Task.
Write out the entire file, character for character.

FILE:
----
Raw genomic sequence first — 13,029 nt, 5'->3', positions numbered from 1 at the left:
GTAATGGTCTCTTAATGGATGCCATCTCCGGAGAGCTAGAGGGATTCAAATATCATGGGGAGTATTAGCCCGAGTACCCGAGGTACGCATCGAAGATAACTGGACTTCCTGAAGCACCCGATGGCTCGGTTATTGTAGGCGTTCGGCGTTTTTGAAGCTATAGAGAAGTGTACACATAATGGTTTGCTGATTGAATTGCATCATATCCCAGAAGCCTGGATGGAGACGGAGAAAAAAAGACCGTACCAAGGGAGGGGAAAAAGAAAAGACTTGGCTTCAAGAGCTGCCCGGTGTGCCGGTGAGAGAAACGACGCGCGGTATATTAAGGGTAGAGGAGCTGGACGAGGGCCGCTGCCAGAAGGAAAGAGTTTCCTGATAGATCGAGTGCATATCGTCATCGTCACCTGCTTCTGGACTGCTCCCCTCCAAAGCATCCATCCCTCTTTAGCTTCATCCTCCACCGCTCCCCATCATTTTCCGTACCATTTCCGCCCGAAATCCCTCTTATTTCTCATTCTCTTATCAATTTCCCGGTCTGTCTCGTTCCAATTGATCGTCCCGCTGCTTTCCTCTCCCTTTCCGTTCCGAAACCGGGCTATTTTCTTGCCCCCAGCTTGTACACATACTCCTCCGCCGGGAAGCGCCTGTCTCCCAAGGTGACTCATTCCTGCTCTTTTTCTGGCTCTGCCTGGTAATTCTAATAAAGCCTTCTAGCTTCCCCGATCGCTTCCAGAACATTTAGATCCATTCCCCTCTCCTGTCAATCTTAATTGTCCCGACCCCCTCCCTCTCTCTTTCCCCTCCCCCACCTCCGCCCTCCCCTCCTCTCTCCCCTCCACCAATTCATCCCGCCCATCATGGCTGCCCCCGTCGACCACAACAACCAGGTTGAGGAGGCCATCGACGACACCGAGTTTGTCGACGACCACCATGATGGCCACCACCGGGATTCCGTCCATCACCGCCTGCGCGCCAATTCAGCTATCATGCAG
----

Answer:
Raw genomic sequence first — 13,029 nt, 5'->3', positions numbered from 1 at the left:
GTAATGGTCTCTTAATGGATGCCATCTCCGGAGAGCTAGAGGGATTCAAATATCATGGGGAGTATTAGCCCGAGTACCCGAGGTACGCATCGAAGATAACTGGACTTCCTGAAGCACCCGATGGCTCGGTTATTGTAGGCGTTCGGCGTTTTTGAAGCTATAGAGAAGTGTACACATAATGGTTTGCTGATTGAATTGCATCATATCCCAGAAGCCTGGATGGAGACGGAGAAAAAAAGACCGTACCAAGGGAGGGGAAAAAGAAAAGACTTGGCTTCAAGAGCTGCCCGGTGTGCCGGTGAGAGAAACGACGCGCGGTATATTAAGGGTAGAGGAGCTGGACGAGGGCCGCTGCCAGAAGGAAAGAGTTTCCTGATAGATCGAGTGCATATCGTCATCGTCACCTGCTTCTGGACTGCTCCCCTCCAAAGCATCCATCCCTCTTTAGCTTCATCCTCCACCGCTCCCCATCATTTTCCGTACCATTTCCGCCCGAAATCCCTCTTATTTCTCATTCTCTTATCAATTTCCCGGTCTGTCTCGTTCCAATTGATCGTCCCGCTGCTTTCCTCTCCCTTTCCGTTCCGAAACCGGGCTATTTTCTTGCCCCCAGCTTGTACACATACTCCTCCGCCGGGAAGCGCCTGTCTCCCAAGGTGACTCATTCCTGCTCTTTTTCTGGCTCTGCCTGGTAATTCTAATAAAGCCTTCTAGCTTCCCCGATCGCTTCCAGAACATTTAGATCCATTCCCCTCTCCTGTCAATCTTAATTGTCCCGACCCCCTCCCTCTCTCTTTCCCCTCCCCCACCTCCGCCCTCCCCTCCTCTCTCCCCTCCACCAATTCATCCCGCCCATCATGGCTGCCCCCGTCGACCACAACAACCAGGTTGAGGAGGCCATCGACGACACCGAGTTTGTCGACGACCACCATGATGGCCACCACCGGGATTCCGTCCATCACCGCCTGCGCGCCAATTCAGCTATCATGCAG